I want to thank Rhonda Layfield for her article, “Using WDS with Windows Server 2008” (December 2008, InstantDoc ID 100439). I was indeed able to set up a Windows Deployment Services (WDS) server in about an hour—actually, just over an hour (but I was using a Windows Server 2003 box). I never really considered using WDS during our Windows Vista migration. I actually used most of the base components—ImageX and WinPE for capturing and applying images—but without the benefit of a WDS server. I thought WDS would essentially be Remote Installation Services (RIS) 2.0, and I was never happy with RIS 1, so I approached WDS with some trepidation. Now that I’m using it, I've found that it’s a great product at the right price. Not only have I moved our Vista images to it, I've also started using it for the Windows XP images we have left over. It’s a snap to use, and there’s no RISprep or OSChooser to get in the way.
Thanks Mike! WDS is one of the new deployment tools I'm most excited about. If you like WDS, you really need to learn about WDSUtil, a command-line utility that lets you tweak WDS in ways that aren't available to the GUI.
Darren Mar-Elia’s article, “Securing Windows Desktops Using Group Policy” (November 2008, InstantDoc ID 100264), touches on Software Restriction Policies (SRPs). I was hoping you could confirm one thing for me: SRPs only restrict application use; they can't elevate rights. Correct? In other words, if a user doesn't have local administrative rights, you can't use an SRP to configure certain applications to run as an administrator?
—Richard Van Alstine
You're correct with respect to SRP’s limitations. They can't elevate a process. A feature in Vista's SRP implementation—called Basic User—actually removes administrative tokens from an otherwise elevated process, but not the other way around.
After reading Darren Mar-Elia’s November article, I have a question. If I use the System Services policy to change the service account password, will it update both the user account password (Active Directory—AD—or SAM database) and the service account password (Service Control Manager—SCM)? Can you clarify?
The System Services policy doesn't update service account information. For that functionality, you'd have to use Group Policy Preferences' Services feature, which can do both of the things you've identified.
What Would Microsoft Support Do?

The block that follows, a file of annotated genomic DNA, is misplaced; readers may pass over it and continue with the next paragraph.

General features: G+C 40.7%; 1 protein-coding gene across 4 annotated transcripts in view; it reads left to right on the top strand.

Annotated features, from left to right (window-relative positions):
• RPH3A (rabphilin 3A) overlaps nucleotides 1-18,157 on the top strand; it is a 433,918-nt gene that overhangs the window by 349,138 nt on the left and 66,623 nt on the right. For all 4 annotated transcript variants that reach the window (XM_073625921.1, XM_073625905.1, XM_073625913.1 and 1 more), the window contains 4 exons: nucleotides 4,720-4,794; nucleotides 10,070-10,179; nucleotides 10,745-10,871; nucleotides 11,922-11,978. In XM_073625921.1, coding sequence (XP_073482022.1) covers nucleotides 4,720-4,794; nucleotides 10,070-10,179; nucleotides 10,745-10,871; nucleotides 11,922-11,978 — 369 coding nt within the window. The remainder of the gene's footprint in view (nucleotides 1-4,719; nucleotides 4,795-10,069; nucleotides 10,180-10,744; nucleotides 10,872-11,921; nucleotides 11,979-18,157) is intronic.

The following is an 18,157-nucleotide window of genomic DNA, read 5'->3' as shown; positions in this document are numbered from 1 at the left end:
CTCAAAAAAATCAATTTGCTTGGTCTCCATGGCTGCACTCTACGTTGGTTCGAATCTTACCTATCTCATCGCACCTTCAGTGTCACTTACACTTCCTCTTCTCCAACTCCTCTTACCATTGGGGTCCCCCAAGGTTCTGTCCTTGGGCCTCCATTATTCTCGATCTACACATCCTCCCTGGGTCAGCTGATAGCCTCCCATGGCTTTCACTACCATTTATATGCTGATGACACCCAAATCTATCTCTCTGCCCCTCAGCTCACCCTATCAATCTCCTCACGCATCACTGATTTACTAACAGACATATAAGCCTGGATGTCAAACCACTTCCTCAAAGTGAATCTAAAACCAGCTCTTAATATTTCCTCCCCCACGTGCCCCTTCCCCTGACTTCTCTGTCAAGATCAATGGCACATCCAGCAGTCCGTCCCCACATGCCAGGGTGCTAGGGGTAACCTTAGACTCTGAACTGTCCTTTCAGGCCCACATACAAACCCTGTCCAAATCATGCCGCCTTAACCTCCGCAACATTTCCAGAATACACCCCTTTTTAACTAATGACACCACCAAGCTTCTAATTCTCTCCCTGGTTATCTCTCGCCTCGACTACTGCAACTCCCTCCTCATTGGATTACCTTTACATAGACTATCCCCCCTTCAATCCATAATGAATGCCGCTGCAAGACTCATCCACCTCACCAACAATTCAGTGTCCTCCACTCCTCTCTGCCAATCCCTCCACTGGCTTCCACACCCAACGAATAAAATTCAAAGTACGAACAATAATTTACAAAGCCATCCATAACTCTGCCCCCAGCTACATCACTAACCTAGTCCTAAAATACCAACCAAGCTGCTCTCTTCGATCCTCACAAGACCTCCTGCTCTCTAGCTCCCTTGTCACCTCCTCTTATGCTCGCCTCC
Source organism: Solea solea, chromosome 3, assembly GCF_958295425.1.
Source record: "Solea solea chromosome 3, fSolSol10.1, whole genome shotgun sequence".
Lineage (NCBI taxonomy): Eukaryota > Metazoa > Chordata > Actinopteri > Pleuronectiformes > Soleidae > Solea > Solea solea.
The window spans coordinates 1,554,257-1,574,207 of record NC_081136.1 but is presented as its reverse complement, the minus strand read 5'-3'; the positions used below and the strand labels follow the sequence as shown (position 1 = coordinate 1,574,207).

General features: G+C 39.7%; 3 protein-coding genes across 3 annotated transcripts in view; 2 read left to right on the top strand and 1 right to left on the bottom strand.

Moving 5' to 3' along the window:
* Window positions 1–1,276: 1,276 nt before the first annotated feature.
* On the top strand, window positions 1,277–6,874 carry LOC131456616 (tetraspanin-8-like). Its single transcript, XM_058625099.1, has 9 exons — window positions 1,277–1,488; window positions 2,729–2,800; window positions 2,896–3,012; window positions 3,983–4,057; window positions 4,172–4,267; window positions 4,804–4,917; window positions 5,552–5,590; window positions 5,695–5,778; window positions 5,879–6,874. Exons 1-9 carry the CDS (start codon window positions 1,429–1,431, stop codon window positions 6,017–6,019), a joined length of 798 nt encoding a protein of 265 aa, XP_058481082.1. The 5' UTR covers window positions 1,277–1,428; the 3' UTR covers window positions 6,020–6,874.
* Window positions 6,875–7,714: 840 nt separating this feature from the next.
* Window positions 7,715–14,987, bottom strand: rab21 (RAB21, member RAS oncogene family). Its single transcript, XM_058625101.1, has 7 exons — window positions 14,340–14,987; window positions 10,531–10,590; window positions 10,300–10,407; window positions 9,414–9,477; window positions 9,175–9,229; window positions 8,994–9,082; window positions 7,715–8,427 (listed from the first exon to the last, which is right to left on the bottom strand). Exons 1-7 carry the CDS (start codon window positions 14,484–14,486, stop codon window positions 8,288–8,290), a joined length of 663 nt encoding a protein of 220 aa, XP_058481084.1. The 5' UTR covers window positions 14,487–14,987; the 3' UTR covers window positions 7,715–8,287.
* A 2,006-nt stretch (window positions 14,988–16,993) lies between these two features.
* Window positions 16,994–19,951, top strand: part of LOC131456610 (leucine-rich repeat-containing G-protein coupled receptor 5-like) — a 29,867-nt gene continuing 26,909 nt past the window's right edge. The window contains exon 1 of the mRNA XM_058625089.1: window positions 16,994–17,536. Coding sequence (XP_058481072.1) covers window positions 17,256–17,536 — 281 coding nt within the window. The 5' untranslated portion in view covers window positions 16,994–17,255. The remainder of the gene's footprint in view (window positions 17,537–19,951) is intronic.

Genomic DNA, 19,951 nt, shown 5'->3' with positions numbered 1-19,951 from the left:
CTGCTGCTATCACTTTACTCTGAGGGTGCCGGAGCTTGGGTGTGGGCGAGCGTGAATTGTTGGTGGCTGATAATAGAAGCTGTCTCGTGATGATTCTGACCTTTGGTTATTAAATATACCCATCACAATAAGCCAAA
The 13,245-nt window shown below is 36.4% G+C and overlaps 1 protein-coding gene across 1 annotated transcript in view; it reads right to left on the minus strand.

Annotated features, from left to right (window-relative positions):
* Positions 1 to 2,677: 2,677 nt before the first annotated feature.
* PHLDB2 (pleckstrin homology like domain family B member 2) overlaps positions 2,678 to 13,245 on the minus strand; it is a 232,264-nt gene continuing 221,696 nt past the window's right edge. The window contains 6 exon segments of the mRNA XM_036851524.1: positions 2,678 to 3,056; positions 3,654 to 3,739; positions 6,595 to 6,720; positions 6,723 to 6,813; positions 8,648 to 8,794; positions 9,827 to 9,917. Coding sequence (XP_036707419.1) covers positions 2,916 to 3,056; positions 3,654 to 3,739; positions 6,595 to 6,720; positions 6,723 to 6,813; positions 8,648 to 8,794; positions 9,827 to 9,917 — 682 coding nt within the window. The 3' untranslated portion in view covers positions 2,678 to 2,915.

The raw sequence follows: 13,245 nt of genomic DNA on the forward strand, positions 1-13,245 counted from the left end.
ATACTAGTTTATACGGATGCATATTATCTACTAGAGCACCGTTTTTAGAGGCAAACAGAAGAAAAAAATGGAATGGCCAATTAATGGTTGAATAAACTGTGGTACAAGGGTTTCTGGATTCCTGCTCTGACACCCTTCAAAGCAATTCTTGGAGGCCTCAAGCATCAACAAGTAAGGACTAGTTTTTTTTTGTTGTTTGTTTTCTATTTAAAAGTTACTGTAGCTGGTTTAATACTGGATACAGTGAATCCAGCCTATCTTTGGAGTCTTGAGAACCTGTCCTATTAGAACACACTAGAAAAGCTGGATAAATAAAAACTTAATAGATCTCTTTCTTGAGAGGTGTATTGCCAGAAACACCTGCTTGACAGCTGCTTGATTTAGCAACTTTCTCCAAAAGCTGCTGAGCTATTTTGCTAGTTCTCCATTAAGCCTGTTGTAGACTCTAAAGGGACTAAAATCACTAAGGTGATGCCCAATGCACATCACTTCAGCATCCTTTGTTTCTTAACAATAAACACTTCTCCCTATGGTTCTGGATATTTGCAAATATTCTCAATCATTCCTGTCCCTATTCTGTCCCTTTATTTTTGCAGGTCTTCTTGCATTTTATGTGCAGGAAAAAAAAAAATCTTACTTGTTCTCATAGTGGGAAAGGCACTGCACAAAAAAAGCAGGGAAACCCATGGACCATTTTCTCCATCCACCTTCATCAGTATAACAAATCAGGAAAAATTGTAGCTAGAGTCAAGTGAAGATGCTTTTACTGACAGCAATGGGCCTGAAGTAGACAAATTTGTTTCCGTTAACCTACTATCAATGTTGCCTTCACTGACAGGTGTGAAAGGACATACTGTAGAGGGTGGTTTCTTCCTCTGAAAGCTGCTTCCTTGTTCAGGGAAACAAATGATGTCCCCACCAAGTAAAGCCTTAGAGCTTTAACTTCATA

I'm really enjoying Michael Morales’s “What Would Microsoft Do?” column, particularly the December installment, “Simplify Process Troubleshooting with DebugDiag” (InstantDoc ID 100577). As a freelance Windows administrator, I've been working with Microsoft products for 10 years. Occasionally, I run into a problem that ends with an Internet search telling me to debug something—and then I'm lost. I've tried looking into the debugging tools, but most of them seem incredibly difficult to use, or they give results that tell me absolutely nothing. So, I end up looking for other solutions. Next time I run into a problem that requires debugging something, I'll grab one of your articles and try it the Microsoft way! Keep up the good work.
I read Michael Otey’s “Virtualization Rematch” (December 2008, InstantDoc ID 100573), and I have a question. In a few months, I'll be implementing Hyper-V and Essential Business Server (EBS) 2008 on four servers running Windows Server 2008 64-Bit Edition. I'm currently researching HP ProLiant Servers that are compatible with Server 2008 or Hyper-V or both. You mention using a ProLiant ML370 G4 to test the retail version of Hyper-V and the 64-bit Server 2008 Enterprise Edition. I was wondering if that information is correct. In my research, I found that—in general—only the G5 series is capable because of its support for Intel-VT, its No Execute feature, and its BIOS support for virtualization. The Windows Server Catalog doesn't list the G4 as capable of running Hyper-V. Am I missing something?
Yes, I used the rack-mounted HP ML370 G4, and it does support virtualization. However, if you're planning on running Hyper-V, you're correct to pay attention to the server's ability to support either the Intel-VT or AMD-V CPU virtualization feature set. Many servers today use the required x64 architecture but don't support hardware-assisted virtualization. The hardware vendors are aware of each system's ability to support virtualization, and you should be certain to verify this before you purchase your next server platform.
On the November issue's Ctrl+Alt+Del page, we incorrectly attributed a tech quote to Anonymous. It was actually Robert Wilensy who wrote, "For years there has been a theory that millions of monkeys typing at random on millions of typewriters would reproduce the entire works of Shakespeare. The Internet has proven this theory to be untrue." Thanks to Dimitrios Kalemis for the correction!